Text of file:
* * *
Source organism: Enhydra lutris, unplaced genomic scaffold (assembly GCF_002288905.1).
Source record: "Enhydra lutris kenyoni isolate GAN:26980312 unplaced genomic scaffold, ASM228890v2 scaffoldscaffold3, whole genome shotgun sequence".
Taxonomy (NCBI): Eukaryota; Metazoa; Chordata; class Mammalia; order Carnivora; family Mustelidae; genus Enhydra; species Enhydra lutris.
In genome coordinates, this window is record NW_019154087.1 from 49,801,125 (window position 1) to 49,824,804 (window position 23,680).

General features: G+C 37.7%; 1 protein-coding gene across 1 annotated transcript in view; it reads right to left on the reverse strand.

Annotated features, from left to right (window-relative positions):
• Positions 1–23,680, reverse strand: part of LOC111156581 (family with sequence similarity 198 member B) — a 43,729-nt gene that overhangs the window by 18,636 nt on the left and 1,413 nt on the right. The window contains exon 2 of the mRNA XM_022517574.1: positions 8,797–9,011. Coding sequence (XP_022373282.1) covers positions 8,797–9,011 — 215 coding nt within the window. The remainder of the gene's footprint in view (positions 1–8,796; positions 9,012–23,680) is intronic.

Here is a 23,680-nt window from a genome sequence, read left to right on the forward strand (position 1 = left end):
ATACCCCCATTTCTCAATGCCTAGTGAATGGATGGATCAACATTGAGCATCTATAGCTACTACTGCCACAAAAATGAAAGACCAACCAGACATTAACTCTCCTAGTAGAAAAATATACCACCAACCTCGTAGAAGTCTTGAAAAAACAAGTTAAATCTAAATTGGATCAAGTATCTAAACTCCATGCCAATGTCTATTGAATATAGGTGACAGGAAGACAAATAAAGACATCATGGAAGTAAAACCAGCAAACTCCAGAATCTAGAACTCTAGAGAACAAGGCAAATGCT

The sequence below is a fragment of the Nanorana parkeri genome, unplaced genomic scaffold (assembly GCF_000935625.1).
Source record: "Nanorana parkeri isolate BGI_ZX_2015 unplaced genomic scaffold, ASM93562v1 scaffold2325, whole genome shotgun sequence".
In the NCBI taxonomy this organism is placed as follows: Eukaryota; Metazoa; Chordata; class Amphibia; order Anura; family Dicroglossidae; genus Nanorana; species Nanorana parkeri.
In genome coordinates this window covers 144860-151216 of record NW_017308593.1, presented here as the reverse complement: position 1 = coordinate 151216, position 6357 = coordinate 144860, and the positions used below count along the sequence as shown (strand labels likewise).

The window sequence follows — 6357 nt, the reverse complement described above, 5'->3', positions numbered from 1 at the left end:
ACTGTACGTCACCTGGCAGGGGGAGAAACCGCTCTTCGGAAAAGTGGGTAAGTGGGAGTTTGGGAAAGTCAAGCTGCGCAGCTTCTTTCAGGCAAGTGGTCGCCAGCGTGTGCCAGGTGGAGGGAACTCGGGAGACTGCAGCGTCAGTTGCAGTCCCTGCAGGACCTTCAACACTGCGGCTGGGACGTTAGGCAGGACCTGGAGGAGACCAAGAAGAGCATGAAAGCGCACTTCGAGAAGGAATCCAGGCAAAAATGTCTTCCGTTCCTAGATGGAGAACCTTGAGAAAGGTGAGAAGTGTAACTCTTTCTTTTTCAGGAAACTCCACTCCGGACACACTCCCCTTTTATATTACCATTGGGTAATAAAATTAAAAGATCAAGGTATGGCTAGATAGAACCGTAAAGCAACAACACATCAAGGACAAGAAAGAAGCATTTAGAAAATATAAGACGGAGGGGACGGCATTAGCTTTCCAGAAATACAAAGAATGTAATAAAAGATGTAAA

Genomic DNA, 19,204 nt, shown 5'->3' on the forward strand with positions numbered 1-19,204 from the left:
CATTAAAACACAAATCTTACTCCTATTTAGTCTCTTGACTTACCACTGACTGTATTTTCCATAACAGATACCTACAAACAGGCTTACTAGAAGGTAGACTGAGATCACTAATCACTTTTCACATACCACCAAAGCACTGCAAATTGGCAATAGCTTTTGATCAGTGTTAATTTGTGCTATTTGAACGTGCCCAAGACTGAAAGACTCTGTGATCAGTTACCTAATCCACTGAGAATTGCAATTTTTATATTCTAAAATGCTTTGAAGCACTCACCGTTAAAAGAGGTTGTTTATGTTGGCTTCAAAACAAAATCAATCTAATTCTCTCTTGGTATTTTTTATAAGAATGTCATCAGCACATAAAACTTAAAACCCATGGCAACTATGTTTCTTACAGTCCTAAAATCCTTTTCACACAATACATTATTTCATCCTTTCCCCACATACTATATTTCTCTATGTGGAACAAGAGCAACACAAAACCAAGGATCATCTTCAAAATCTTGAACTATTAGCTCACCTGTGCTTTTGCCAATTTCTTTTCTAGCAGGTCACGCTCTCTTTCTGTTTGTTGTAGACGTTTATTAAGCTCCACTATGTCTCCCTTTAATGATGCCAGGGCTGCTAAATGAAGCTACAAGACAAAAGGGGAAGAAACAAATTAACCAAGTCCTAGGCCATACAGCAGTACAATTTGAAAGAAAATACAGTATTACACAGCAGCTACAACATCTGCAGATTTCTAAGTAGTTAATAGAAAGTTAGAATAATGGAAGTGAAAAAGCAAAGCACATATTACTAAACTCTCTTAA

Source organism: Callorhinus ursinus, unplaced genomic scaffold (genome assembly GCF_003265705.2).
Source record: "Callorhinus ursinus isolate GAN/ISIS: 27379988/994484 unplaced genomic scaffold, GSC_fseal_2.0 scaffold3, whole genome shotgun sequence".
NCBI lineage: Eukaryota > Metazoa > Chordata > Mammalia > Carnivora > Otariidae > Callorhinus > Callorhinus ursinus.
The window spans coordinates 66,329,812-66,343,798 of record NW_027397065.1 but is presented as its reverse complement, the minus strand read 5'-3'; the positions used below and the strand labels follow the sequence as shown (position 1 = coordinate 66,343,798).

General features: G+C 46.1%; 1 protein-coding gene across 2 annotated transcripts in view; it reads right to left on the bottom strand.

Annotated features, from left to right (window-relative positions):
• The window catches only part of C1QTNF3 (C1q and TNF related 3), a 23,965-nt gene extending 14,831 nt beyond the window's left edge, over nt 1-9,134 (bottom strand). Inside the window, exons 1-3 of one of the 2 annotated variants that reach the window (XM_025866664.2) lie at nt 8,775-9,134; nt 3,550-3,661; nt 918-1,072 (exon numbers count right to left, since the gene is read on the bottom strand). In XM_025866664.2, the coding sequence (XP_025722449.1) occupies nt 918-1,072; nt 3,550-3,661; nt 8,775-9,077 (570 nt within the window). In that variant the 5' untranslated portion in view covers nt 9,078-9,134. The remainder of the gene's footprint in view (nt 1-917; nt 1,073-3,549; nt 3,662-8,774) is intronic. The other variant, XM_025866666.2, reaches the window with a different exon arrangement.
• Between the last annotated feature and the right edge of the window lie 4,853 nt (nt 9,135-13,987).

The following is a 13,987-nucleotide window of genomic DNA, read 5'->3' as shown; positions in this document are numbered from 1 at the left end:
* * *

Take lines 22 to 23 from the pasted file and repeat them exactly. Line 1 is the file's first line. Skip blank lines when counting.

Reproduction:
General features: G+C 46.1%; 1 protein-coding gene across 2 annotated transcripts in view; it reads right to left on the bottom strand.

Annotated features, from left to right (window-relative positions):